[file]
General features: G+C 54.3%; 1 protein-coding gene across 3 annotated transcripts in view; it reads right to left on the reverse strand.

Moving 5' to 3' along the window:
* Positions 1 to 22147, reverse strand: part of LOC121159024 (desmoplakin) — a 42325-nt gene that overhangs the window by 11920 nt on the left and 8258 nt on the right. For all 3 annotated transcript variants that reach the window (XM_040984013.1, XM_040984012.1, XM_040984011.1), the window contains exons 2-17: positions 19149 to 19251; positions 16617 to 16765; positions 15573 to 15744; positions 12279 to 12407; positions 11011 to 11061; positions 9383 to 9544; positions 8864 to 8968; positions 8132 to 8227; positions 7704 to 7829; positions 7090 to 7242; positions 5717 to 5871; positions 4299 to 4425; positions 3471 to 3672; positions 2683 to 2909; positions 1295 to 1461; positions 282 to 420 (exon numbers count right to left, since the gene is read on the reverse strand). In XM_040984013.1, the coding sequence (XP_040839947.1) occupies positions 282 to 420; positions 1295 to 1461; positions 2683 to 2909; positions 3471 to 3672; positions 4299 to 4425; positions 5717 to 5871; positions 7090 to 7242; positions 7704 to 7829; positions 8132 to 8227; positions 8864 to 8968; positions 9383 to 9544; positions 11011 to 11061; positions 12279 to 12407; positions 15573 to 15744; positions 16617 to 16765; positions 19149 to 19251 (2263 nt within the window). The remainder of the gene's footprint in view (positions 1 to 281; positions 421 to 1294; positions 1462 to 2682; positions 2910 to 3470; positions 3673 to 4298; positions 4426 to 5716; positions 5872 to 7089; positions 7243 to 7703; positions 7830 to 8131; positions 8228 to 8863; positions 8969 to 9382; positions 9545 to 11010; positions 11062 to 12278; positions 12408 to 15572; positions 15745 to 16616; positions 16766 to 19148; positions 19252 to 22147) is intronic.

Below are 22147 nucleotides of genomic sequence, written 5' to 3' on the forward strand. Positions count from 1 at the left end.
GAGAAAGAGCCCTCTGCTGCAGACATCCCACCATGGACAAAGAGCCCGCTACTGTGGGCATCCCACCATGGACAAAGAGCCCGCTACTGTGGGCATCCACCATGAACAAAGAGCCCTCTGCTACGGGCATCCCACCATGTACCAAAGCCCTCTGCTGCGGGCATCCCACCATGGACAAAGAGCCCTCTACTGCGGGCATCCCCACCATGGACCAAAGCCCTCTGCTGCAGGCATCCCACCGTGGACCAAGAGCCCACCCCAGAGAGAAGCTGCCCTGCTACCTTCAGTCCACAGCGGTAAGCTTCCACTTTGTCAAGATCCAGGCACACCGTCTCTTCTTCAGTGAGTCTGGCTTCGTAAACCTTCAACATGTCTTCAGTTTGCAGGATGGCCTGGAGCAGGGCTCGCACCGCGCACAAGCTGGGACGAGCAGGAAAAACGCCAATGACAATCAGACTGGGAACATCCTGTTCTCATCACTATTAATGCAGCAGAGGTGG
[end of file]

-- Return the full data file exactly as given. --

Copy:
General features: G+C 54.3%; 1 protein-coding gene across 3 annotated transcripts in view; it reads right to left on the reverse strand.

Moving 5' to 3' along the window:
* Positions 1 to 22147, reverse strand: part of LOC121159024 (desmoplakin) — a 42325-nt gene that overhangs the window by 11920 nt on the left and 8258 nt on the right. For all 3 annotated transcript variants that reach the window (XM_040984013.1, XM_040984012.1, XM_040984011.1), the window contains exons 2-17: positions 19149 to 19251; positions 16617 to 16765; positions 15573 to 15744; positions 12279 to 12407; positions 11011 to 11061; positions 9383 to 9544; positions 8864 to 8968; positions 8132 to 8227; positions 7704 to 7829; positions 7090 to 7242; positions 5717 to 5871; positions 4299 to 4425; positions 3471 to 3672; positions 2683 to 2909; positions 1295 to 1461; positions 282 to 420 (exon numbers count right to left, since the gene is read on the reverse strand). In XM_040984013.1, the coding sequence (XP_040839947.1) occupies positions 282 to 420; positions 1295 to 1461; positions 2683 to 2909; positions 3471 to 3672; positions 4299 to 4425; positions 5717 to 5871; positions 7090 to 7242; positions 7704 to 7829; positions 8132 to 8227; positions 8864 to 8968; positions 9383 to 9544; positions 11011 to 11061; positions 12279 to 12407; positions 15573 to 15744; positions 16617 to 16765; positions 19149 to 19251 (2263 nt within the window). The remainder of the gene's footprint in view (positions 1 to 281; positions 421 to 1294; positions 1462 to 2682; positions 2910 to 3470; positions 3673 to 4298; positions 4426 to 5716; positions 5872 to 7089; positions 7243 to 7703; positions 7830 to 8131; positions 8228 to 8863; positions 8969 to 9382; positions 9545 to 11010; positions 11062 to 12278; positions 12408 to 15572; positions 15745 to 16616; positions 16766 to 19148; positions 19252 to 22147) is intronic.

Below are 22147 nucleotides of genomic sequence, written 5' to 3' on the forward strand. Positions count from 1 at the left end.
GAGAAAGAGCCCTCTGCTGCAGACATCCCACCATGGACAAAGAGCCCGCTACTGTGGGCATCCCACCATGGACAAAGAGCCCGCTACTGTGGGCATCCACCATGAACAAAGAGCCCTCTGCTACGGGCATCCCACCATGTACCAAAGCCCTCTGCTGCGGGCATCCCACCATGGACAAAGAGCCCTCTACTGCGGGCATCCCCACCATGGACCAAAGCCCTCTGCTGCAGGCATCCCACCGTGGACCAAGAGCCCACCCCAGAGAGAAGCTGCCCTGCTACCTTCAGTCCACAGCGGTAAGCTTCCACTTTGTCAAGATCCAGGCACACCGTCTCTTCTTCAGTGAGTCTGGCTTCGTAAACCTTCAACATGTCTTCAGTTTGCAGGATGGCCTGGAGCAGGGCTCGCACCGCGCACAAGCTGGGACGAGCAGGAAAAACGCCAATGACAATCAGACTGGGAACATCCTGTTCTCATCACTATTAATGCAGCAGAGGTGG